The tube bundle includes first and second disc shaped bundle bases having a plurality of tube receiving openings disposed therein in a pattern. The bundle bases each have an outer periphery closely received in the shell. The tube bundle includes a plurality of tubes having free ends received in the tube openings of the bundle bases.

When the tube bundle is disposed in the shell of the housing, the bundle bases extend partially outward past first and second ends of the shell.

Each of the end caps includes a blind bore for closely receiving a portion of the outer periphery of one of the bundle bases, and a counterbore for closely receiving a cylindrical outer surface of the shell adjacent one end thereof.

First and second O-ring seals are provided between the end cap and the bundle base and the outer shell, respectively.

The tubes of the tube bundle are arranged in N substantially similar groups, each group being located in one of N cross-sectional areas subtending an angle of substantially 360 /N about a central longitudinal axis of the bundle. N is an integer of at least 3.

A flow divider means of the heat exchanger directs a cooling fluid stream from a cooling fluid inlet of the housing into one end of the tubes of a first one of the groups of tubes, then sequentially through the tubes of each of the other groups and then out a cooling fluid outlet of the housing, so that the cooling fluid stream makes N lengthwise passes through the tube bundle.

Numerous objects, features and advantages of the present invention will be readily apparent to those skilled in the art upon a reading of the following disclosure when taken in conjunction with the accompanying drawings.

BRIEF DESCRIPTION OF THE DRAWINGS

FIG. 1 is a schematic illustration of a marine engine in a marine vessel located on a body of water. A closed loop cooling system is schematically illustrated in association with the marine engine.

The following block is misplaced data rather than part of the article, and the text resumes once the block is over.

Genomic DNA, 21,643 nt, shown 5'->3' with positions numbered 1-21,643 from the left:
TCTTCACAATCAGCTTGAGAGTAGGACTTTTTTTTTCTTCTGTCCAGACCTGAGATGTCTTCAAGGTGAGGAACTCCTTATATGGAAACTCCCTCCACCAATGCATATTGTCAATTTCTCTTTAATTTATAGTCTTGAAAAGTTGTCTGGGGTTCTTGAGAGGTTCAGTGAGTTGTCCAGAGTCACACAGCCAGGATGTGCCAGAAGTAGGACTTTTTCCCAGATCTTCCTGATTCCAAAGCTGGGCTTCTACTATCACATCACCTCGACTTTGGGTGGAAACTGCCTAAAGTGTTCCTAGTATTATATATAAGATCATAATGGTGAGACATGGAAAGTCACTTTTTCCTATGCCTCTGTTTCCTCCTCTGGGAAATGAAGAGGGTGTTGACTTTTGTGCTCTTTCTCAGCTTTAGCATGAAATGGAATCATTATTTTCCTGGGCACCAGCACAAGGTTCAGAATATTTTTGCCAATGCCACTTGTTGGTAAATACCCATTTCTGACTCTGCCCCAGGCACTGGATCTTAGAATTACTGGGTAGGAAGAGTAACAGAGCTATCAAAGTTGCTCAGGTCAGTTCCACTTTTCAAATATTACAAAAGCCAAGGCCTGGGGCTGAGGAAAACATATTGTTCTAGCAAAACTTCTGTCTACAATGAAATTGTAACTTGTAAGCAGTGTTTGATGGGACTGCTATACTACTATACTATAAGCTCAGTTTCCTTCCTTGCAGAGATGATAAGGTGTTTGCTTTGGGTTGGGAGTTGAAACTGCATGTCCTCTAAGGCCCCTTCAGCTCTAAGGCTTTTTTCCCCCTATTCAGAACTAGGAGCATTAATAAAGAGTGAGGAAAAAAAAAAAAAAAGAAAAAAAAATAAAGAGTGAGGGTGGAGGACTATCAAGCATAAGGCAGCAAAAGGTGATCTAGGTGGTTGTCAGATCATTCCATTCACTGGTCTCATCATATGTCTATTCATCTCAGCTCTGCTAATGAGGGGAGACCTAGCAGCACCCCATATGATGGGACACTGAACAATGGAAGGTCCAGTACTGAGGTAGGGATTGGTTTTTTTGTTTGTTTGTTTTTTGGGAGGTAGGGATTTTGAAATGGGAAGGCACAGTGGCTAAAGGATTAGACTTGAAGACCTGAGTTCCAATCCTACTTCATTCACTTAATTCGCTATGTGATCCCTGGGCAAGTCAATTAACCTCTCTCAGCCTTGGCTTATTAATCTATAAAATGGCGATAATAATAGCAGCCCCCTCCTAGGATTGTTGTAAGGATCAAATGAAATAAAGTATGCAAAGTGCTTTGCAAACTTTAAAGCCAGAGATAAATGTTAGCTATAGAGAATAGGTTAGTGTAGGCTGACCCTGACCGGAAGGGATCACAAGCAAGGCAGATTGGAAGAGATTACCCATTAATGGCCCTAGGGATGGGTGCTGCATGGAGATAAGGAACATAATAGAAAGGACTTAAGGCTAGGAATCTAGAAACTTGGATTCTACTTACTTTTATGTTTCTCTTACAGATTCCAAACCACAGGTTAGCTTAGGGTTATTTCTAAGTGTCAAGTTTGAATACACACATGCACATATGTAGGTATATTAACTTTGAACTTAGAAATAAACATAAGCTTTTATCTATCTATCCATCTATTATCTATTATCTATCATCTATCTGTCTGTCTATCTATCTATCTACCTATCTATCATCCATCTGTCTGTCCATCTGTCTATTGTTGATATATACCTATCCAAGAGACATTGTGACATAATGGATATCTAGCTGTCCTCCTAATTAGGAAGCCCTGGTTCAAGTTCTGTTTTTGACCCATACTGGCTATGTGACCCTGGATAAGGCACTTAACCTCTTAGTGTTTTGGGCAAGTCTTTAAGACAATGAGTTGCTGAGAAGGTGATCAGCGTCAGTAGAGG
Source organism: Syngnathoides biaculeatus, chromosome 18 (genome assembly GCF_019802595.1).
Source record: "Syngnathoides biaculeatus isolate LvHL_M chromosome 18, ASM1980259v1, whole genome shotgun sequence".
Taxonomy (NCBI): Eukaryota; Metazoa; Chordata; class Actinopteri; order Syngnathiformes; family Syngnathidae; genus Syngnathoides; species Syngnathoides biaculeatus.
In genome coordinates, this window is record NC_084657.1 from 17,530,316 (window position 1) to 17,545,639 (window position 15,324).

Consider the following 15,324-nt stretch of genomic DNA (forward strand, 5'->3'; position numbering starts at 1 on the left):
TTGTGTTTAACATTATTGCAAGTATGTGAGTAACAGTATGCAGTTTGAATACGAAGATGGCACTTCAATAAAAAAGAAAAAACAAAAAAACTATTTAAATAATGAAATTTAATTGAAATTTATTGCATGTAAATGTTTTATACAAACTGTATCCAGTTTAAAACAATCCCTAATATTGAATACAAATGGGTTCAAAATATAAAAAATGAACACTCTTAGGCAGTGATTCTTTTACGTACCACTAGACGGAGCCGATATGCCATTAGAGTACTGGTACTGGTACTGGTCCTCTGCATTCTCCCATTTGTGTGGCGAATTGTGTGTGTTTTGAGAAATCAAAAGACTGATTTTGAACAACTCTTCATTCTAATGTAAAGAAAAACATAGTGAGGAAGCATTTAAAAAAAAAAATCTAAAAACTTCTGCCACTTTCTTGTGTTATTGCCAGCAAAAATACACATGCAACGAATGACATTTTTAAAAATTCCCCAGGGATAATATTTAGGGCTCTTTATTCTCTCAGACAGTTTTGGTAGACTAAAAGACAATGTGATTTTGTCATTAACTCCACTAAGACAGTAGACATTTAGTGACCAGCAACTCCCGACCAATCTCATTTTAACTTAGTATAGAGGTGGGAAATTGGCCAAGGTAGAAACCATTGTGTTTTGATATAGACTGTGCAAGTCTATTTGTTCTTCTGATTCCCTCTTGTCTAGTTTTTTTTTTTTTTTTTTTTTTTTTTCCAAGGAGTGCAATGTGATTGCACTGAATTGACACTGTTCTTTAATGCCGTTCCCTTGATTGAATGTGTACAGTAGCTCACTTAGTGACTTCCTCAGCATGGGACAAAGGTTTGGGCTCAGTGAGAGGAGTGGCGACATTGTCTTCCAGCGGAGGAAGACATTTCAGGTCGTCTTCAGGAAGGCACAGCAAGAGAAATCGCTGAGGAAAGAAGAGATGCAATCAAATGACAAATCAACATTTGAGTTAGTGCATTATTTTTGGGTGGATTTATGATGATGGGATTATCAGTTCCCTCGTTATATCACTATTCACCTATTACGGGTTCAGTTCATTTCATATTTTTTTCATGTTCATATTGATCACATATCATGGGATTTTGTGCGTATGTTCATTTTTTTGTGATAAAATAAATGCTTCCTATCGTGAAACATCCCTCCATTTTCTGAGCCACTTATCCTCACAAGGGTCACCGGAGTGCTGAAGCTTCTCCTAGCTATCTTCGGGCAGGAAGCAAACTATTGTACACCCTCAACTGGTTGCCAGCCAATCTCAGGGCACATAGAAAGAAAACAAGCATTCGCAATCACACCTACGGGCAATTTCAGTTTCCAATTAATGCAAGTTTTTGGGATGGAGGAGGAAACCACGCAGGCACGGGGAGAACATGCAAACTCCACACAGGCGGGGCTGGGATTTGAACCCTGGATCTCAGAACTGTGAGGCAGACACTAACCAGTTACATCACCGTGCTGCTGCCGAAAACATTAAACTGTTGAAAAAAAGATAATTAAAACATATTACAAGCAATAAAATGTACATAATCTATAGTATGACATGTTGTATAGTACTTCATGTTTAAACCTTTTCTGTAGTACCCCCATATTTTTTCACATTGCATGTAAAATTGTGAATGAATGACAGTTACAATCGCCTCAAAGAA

FIG. 2 is a side elevation partly sectioned view of the heat exchanger.

FIG. 3 is an enlarged elevation sectioned view of the left end cap of the heat exchanger of FIG. 2. The section shown in FIG. 3 is taken along line 3--3 of FIG. 4.

FIG. 4 is a right end elevation view of the end cap of FIG. 3.

FIG. 5 is a left end elevation view of the leftmost bundle base of the heat exchanger of FIG. 2.

FIG. 6 is an elevation sectioned view of the bundle base of FIG. 5, taken along lines 6--6 of FIGS. 5 and 7.

FIG. 7 is a right end elevation view of the bundle base of FIG. 6.

FIG. 8 is a left end elevation view of the backup plate associated with the bundle base of FIG. 5.

FIG. 9 is a side elevation view of the backup plate of FIG. 8.

FIG. 10 is an enlarged view of one pie shaped segment of the backup plate of FIG. 8.

FIGS. 11-13 comprise a sequential series of views of the manner of construction of the left end of the tube bundle of the heat exchanger of FIG. 2. In FIG. 11, the tubes have been assembled with the left bundle base and associated backup plate. In FIG. 12 an adhesive material is being injected into the cavity defined between the bundle base and the backup plate. In FIG. 13 the assembled tube bundle is shown.

FIG. 14 is an enlarged partly sectioned and partly cut away view of the left end of the heat exchanger of FIG. 2.

FIGS. 15-18 comprise a sequential series of views showing the manner of assembly of an alternative embodiment of the tube bundle. In FIG. 15 an alternative design for the bundle base is shown wherein the backup plate snaps into place relative to the bundle base. FIG. 16 illustrates the use of an assembly jig for aligning the tubes with the holes in the backup plate and the bundle base. FIG. 17 shows the tubes having been inserted in place over the tapered guide rods of the assembly jig. FIG. 18 shows the assembled tube bundle with the assembly jig having been removed. In FIGS. 16-18, only three tubes of the tube bundle are shown for clarity of illustration.

DETAILED DESCRIPTION OF THE PREFERRED EMBODIMENTS

Referring now to the drawings, and particularly to FIG. 1, a marine power system is schematically designated within the phantom lines indicated by the numeral 10. The system 10 will typically be installed in a boat floating on a body of water 12. The system 10 includes a marine engine 14 having a cooling fluid passage 16 defined therethrough through which a cooling fluid stream generally denoted by the numeral 18 may pass. The cooling fluid stream 18 will typically be comprised of water and/or coolant fluid such as antifreeze.

The system 10 also includes a shell and tube heat exchanger generally designated by the numeral 20. The heat exchanger 20 has defined therein a tube side flow path 22, and a shell side flow path 24.

The system 10 includes cooling fluid conduit means 26 for connecting the cooling fluid passage 16 to the tube side flow path 22 so that the cooling fluid stream 18 from the engine 14 is directed through the tube side flow path 22 of heat exchanger 20. The conduit means 26 includes a cooling fluid supply conduit 28 and a cooling fluid return conduit

The cooling fluid stream 18 is defined and contained within the cooling fluid passage 16, cooling fluid supply conduit 28, tube side flow path 22, and cooling fluid return conduit 30.